Regardless on why you want to go gluten-free, learning labelling lingo is a must. In the U.K. most companies adhere to certain rules. Potential allergens (which include cereals containing gluten) are usually listed in bold or highlighted in some way. And depending on how strict you want or need to be, cross-contamination should be flagged up on labels through a ‘May Contain’ warning or a notice that the product has in someway been in an environment where gluten was and thus there is a risk of contamination. To be truly gluten-free, cross-contamination is something you will want to avoid. Even tiny amounts can cause damage – so this means seperate cooking surfaces, toasters, utensils, washing up, sponges, towels, etc. Also, remember that labels like ‘Wheat Free’ or ‘No Gluten’ actually don’t mean gluten-free. This is where labelling gets pretty technically precise, because neither signal alone purports to be free from gluten, which could indicate cross-contamination or that another source of gluten is present. All ingredients must be declared on pre-packaged food/food packaged on-site, and food services must be able to supply allergy information on request. To be labelled as ‘gluten-free’, the food in question must contain less than 20 parts per million (PPM) of gluten and ‘low gluten’ foods must contain less than 100 PPM of gluten.

4) Focus On What You Can Have.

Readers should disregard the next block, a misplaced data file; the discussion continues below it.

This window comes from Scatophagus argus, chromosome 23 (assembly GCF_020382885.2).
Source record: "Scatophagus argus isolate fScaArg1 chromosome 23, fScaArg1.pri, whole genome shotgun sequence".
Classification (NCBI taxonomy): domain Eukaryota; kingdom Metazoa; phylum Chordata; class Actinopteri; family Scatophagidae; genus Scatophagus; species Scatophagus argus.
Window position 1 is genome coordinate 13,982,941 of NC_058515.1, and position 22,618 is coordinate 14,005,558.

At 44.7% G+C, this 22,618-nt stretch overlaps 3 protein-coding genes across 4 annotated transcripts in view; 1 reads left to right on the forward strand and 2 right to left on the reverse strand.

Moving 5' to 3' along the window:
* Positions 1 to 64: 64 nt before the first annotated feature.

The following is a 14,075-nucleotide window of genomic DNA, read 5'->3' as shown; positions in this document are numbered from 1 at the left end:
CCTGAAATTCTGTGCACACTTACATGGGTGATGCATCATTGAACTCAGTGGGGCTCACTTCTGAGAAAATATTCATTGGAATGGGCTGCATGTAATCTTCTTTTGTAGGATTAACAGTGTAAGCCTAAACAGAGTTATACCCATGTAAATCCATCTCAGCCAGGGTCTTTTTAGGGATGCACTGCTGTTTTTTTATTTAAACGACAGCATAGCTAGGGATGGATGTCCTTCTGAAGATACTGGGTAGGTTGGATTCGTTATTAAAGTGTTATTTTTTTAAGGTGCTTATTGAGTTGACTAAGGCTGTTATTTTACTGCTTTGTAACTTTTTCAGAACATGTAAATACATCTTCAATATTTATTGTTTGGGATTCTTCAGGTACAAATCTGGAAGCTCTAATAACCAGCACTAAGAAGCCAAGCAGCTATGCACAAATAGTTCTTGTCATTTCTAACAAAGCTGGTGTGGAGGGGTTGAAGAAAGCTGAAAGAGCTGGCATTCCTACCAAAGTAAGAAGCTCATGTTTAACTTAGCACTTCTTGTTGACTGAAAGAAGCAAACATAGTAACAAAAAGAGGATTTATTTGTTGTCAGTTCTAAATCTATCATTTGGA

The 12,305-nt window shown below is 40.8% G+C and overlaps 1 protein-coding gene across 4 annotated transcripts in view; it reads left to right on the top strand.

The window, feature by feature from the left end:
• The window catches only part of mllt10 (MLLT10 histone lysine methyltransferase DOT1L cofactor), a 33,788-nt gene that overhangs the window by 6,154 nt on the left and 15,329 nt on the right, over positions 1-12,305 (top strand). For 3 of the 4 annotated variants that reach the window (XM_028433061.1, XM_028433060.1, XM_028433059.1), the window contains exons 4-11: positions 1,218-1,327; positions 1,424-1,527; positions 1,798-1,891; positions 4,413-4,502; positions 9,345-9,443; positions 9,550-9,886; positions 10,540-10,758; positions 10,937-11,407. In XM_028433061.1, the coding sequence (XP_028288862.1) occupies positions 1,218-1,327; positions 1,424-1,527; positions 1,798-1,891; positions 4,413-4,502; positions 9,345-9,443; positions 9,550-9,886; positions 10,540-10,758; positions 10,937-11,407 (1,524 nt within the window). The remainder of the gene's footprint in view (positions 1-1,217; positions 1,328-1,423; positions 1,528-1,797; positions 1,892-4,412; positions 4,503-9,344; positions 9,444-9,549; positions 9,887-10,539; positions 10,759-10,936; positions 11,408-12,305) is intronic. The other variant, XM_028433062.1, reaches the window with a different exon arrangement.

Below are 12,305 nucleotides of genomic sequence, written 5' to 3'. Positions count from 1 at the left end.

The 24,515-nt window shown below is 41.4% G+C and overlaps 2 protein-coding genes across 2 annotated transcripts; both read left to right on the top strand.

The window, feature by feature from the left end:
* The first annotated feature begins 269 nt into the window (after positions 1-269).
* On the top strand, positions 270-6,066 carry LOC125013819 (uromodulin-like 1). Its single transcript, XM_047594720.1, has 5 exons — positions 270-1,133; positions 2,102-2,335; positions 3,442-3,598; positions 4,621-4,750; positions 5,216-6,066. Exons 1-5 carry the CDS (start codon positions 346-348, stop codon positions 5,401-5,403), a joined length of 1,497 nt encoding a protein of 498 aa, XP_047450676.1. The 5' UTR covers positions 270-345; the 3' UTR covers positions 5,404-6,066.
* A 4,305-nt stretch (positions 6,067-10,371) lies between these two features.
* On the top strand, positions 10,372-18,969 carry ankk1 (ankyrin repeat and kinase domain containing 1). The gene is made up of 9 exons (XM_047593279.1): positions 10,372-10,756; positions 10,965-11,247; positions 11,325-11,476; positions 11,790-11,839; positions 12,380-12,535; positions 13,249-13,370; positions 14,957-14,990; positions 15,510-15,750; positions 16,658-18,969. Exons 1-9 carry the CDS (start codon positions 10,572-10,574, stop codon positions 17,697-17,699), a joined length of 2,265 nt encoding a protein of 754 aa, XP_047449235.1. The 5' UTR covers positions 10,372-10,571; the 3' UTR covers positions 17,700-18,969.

Veggies, potatoes, fruits, nuts, pulses, legumes, milk, eggs, cheese, meat, and fish are all naturally gluten-free. But in terms of grains, as well as plants and seeds that alternatives can be made from, you have an abundance of choice. You only have to eliminate a handful of grains, so don’t feel constricted. At least in the Western world, wheat, rye and barley have been the most popular grains for an age. I think this is where issue with the gluten-free diet comes from, as these gluten grains are unnecessarily overused. Some of the naturally gluten-free grains, plants and seeds commonly used to replace gluten grains include:

> Agar – made from algae.

> Arrowroot.

> Amaranth – an African plant.

> Buckwheat.

> Carageenan – a red seasweed.

> Cassava / Manioc – makes tapioca starch.

> Chestnuts.

> Corn / Maize.

> Flax / Linseed.

> Gram / Besan – ground chickpeas.

> Hemp.

> Hops.

> Millet / Bajra.

> Mustard.

> Polenta – boiled cornmeal.

> Potato.

> Quinoa.

> Rice.

> Sago – a starch from Sago palms.

> Soya.

> Teff – a form of grass with small seeds.

> Urid/Urad/Urd – ground lentils.

5) Explore Food.

Be adventurous with your food! Don’t stick to the same old and embrace the gluten-free lifestyle, which is all about trying new and alternative things. Be playful and get stuck in with cooking your own meals. You will feel healthier, and you will learn so much about the things you are consuming.

I hope these tips will help you on your way to becoming gluten-free, if that is something you are looking to do. If you need some inspiration, check out some of the vegan and gluten-free recipes right here on The Eleuther. If you enjoyed this post, please drop a like and let me know your thoughts in the comment section. And of course, if you want more lifestyle content like this delivered straight to you then please subscribe!